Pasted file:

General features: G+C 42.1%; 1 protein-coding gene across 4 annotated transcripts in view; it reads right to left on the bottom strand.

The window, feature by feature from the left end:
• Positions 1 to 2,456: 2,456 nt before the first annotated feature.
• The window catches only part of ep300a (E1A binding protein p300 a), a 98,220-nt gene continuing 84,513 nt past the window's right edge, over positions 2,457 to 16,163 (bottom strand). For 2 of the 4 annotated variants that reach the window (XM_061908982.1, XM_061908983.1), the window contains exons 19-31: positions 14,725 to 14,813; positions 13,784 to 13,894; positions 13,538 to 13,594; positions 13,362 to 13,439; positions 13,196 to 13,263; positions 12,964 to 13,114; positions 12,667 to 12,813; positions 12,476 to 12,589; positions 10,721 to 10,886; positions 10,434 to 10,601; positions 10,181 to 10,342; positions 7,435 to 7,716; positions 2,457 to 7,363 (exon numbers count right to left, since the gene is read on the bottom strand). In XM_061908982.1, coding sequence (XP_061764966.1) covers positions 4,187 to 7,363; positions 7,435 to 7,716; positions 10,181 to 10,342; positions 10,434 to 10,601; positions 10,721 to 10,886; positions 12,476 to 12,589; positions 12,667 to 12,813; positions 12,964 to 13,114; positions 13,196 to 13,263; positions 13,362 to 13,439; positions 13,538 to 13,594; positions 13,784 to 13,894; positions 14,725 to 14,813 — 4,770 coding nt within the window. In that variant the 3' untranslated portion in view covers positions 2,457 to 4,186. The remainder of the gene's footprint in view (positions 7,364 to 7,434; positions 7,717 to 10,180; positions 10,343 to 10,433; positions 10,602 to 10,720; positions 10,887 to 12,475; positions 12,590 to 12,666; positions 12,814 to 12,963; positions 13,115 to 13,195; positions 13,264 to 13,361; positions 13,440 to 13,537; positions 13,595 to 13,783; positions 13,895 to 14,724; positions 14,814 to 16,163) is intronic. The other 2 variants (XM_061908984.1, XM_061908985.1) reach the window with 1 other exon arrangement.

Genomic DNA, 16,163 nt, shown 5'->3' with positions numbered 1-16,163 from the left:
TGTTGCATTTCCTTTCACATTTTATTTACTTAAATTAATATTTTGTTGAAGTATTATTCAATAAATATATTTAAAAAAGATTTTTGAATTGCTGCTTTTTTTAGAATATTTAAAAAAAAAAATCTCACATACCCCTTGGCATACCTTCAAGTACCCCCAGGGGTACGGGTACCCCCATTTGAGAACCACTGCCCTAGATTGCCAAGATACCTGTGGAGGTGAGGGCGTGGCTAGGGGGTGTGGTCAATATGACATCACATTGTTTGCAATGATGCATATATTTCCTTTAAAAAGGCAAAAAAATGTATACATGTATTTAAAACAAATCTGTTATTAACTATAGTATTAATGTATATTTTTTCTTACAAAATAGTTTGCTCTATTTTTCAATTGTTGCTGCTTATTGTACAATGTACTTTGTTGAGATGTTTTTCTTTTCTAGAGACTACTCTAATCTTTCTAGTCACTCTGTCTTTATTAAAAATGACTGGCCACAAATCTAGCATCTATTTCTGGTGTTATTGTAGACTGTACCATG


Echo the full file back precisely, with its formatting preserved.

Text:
General features: G+C 42.1%; 1 protein-coding gene across 4 annotated transcripts in view; it reads right to left on the bottom strand.

The window, feature by feature from the left end:
• Positions 1 to 2,456: 2,456 nt before the first annotated feature.
• The window catches only part of ep300a (E1A binding protein p300 a), a 98,220-nt gene continuing 84,513 nt past the window's right edge, over positions 2,457 to 16,163 (bottom strand). For 2 of the 4 annotated variants that reach the window (XM_061908982.1, XM_061908983.1), the window contains exons 19-31: positions 14,725 to 14,813; positions 13,784 to 13,894; positions 13,538 to 13,594; positions 13,362 to 13,439; positions 13,196 to 13,263; positions 12,964 to 13,114; positions 12,667 to 12,813; positions 12,476 to 12,589; positions 10,721 to 10,886; positions 10,434 to 10,601; positions 10,181 to 10,342; positions 7,435 to 7,716; positions 2,457 to 7,363 (exon numbers count right to left, since the gene is read on the bottom strand). In XM_061908982.1, coding sequence (XP_061764966.1) covers positions 4,187 to 7,363; positions 7,435 to 7,716; positions 10,181 to 10,342; positions 10,434 to 10,601; positions 10,721 to 10,886; positions 12,476 to 12,589; positions 12,667 to 12,813; positions 12,964 to 13,114; positions 13,196 to 13,263; positions 13,362 to 13,439; positions 13,538 to 13,594; positions 13,784 to 13,894; positions 14,725 to 14,813 — 4,770 coding nt within the window. In that variant the 3' untranslated portion in view covers positions 2,457 to 4,186. The remainder of the gene's footprint in view (positions 7,364 to 7,434; positions 7,717 to 10,180; positions 10,343 to 10,433; positions 10,602 to 10,720; positions 10,887 to 12,475; positions 12,590 to 12,666; positions 12,814 to 12,963; positions 13,115 to 13,195; positions 13,264 to 13,361; positions 13,440 to 13,537; positions 13,595 to 13,783; positions 13,895 to 14,724; positions 14,814 to 16,163) is intronic. The other 2 variants (XM_061908984.1, XM_061908985.1) reach the window with 1 other exon arrangement.

Genomic DNA, 16,163 nt, shown 5'->3' with positions numbered 1-16,163 from the left:
TGTTGCATTTCCTTTCACATTTTATTTACTTAAATTAATATTTTGTTGAAGTATTATTCAATAAATATATTTAAAAAAGATTTTTGAATTGCTGCTTTTTTTAGAATATTTAAAAAAAAAAATCTCACATACCCCTTGGCATACCTTCAAGTACCCCCAGGGGTACGGGTACCCCCATTTGAGAACCACTGCCCTAGATTGCCAAGATACCTGTGGAGGTGAGGGCGTGGCTAGGGGGTGTGGTCAATATGACATCACATTGTTTGCAATGATGCATATATTTCCTTTAAAAAGGCAAAAAAATGTATACATGTATTTAAAACAAATCTGTTATTAACTATAGTATTAATGTATATTTTTTCTTACAAAATAGTTTGCTCTATTTTTCAATTGTTGCTGCTTATTGTACAATGTACTTTGTTGAGATGTTTTTCTTTTCTAGAGACTACTCTAATCTTTCTAGTCACTCTGTCTTTATTAAAAATGACTGGCCACAAATCTAGCATCTATTTCTGGTGTTATTGTAGACTGTACCATG